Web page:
But Croatia had an answer for that too: a counterattack in the 117th minute, a pass from nowhere into the middle, a hard shot from Bruno Petkovic, which was deflected to equalize. Only then did the teams in the World Cup quarter-finals, goalless after two halves and no longer after two extra times, reach the place where so many of Croatia’s games end today: on penalties.

And then the Brazilians probably guessed the coming end.

Four Croatians played calmly and converted their penalties. Two Brazilians – Rodrygo, who took first place, and Marquinhos, who took last place – did not.

And just like that, Brazil, who had had one foot in the semifinals less than 30 minutes earlier, were out.

It couldn’t believe it. Marquinhos dropped to his knees just before the penalty spot and then laid his forehead on the grass. Neymar, who was never able to make his try in the penalty shootout, covered his face in midfield, then stood up and bit his collar, his face a look of disbelief. Thiago Silva came over and gave him a kiss on the check. Daniel Alves came out with a hug. A tear rolled down Neymar’s cheek.

On the other side of the field, Croatia’s insane sprints in all directions rallied around goalkeeper Dominik Livakovic, who had saved Rodrygo’s penalty and forced Marquinhos to try to hit his razor blade.

Croatia, the undefeated side, meet the winners of Friday’s second game between Argentina and the Netherlands in next week’s semi-finals. Block out some extra time if you plan on watching.

Brazil can’t say they didn’t try their best to win. When Vinícius Júnior and Richarlison and Raphina couldn’t find a way past Livakovic, Antony, Rodrygo and Pedro were sent on to try. When Neymar finally found a way through, the lead only lasted about 15 minutes. The pressure returned. The exit door appeared.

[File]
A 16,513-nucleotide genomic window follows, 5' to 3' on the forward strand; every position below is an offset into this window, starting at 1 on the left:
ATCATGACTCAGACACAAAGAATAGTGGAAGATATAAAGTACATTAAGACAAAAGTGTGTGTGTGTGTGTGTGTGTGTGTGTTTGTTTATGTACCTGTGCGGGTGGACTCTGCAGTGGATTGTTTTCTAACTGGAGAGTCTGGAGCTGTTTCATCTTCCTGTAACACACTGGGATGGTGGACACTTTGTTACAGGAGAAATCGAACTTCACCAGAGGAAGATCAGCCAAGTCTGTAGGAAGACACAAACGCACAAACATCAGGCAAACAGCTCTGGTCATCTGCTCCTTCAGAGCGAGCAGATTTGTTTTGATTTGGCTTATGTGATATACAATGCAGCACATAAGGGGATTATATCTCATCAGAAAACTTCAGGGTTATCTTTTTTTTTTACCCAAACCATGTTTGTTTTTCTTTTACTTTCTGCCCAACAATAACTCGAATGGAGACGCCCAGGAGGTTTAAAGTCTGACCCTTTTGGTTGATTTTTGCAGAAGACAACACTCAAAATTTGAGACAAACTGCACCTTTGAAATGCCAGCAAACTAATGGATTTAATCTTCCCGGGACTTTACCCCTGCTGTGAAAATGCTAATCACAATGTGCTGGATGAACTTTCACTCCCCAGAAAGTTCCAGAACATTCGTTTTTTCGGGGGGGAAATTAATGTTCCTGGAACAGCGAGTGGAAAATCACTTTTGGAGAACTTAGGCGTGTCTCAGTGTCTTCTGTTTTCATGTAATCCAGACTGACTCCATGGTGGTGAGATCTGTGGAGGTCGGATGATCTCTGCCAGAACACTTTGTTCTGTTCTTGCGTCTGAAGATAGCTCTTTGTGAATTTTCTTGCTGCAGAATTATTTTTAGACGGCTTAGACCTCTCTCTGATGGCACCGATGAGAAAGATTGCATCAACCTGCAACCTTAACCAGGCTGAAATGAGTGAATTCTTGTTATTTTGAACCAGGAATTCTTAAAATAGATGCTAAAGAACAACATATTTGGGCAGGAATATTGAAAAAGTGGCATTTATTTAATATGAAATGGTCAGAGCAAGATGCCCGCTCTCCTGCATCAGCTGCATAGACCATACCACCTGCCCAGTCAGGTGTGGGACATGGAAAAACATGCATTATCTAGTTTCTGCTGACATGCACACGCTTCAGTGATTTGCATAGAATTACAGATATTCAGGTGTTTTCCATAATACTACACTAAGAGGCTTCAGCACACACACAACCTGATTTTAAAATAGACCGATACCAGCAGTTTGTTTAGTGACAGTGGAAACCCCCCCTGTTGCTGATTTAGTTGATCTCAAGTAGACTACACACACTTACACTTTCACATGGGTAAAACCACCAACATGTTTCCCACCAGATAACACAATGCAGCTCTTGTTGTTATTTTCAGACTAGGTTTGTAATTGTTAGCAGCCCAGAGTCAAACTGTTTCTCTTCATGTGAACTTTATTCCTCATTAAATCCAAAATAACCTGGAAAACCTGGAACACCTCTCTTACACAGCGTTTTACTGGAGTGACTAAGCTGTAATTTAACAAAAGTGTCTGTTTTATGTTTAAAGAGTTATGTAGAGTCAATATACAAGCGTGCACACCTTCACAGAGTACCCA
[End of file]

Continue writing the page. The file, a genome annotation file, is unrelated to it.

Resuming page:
Croatia’s penalty shootout was as clinical as its performance, more broadly, methodical. Nikola Vlasic went left. Lavro Majer went in the middle. Luka Modric shot up. Mislav Orsic shot deep.

When Marquinhos solidly bounced his try off the left post moments later, the field was quickly awash in color with people still trying to clarify what had just happened. The Brazilians, favorites in their famous yellow jerseys, staggered or stood in place or ran offside, reconciling the country having to wait another four years to add to its record five World Cup tally.

Croatia’s red-and-white checkered celebration was everywhere by this point, a random sea of ​​flags and hugs and shirtless men and running children scattered across the field. One of Modric’s children jumped into his arms. Lovren took one of his hands for a walk. And in the middle of the field, Leonardo and Manuela Perisic, the children of Croatian striker Ivan Perisic, formed a straight line to the center circle towards Neymar, who was then given a tearful hug by a team-mate.

A Brazilian staffer stepped in to fend off Leonardo and held out an arm to suggest it might not be the right time. But Leonardo had caught Neymar’s eye and the Brazilian turned to face him. The boy and the superstar clasped their hands. Neymar held the boy’s head. They exchanged a quick word. Then they parted, the boy ran away with his sister, back to the Croatian celebrations. Neymar soon headed to the dressing room, heading for another long wait.

James Wagner provided coverage from Brasilia’s Al Rayyan and André Spigariol. How Croatia threw Brazil out of the World Cup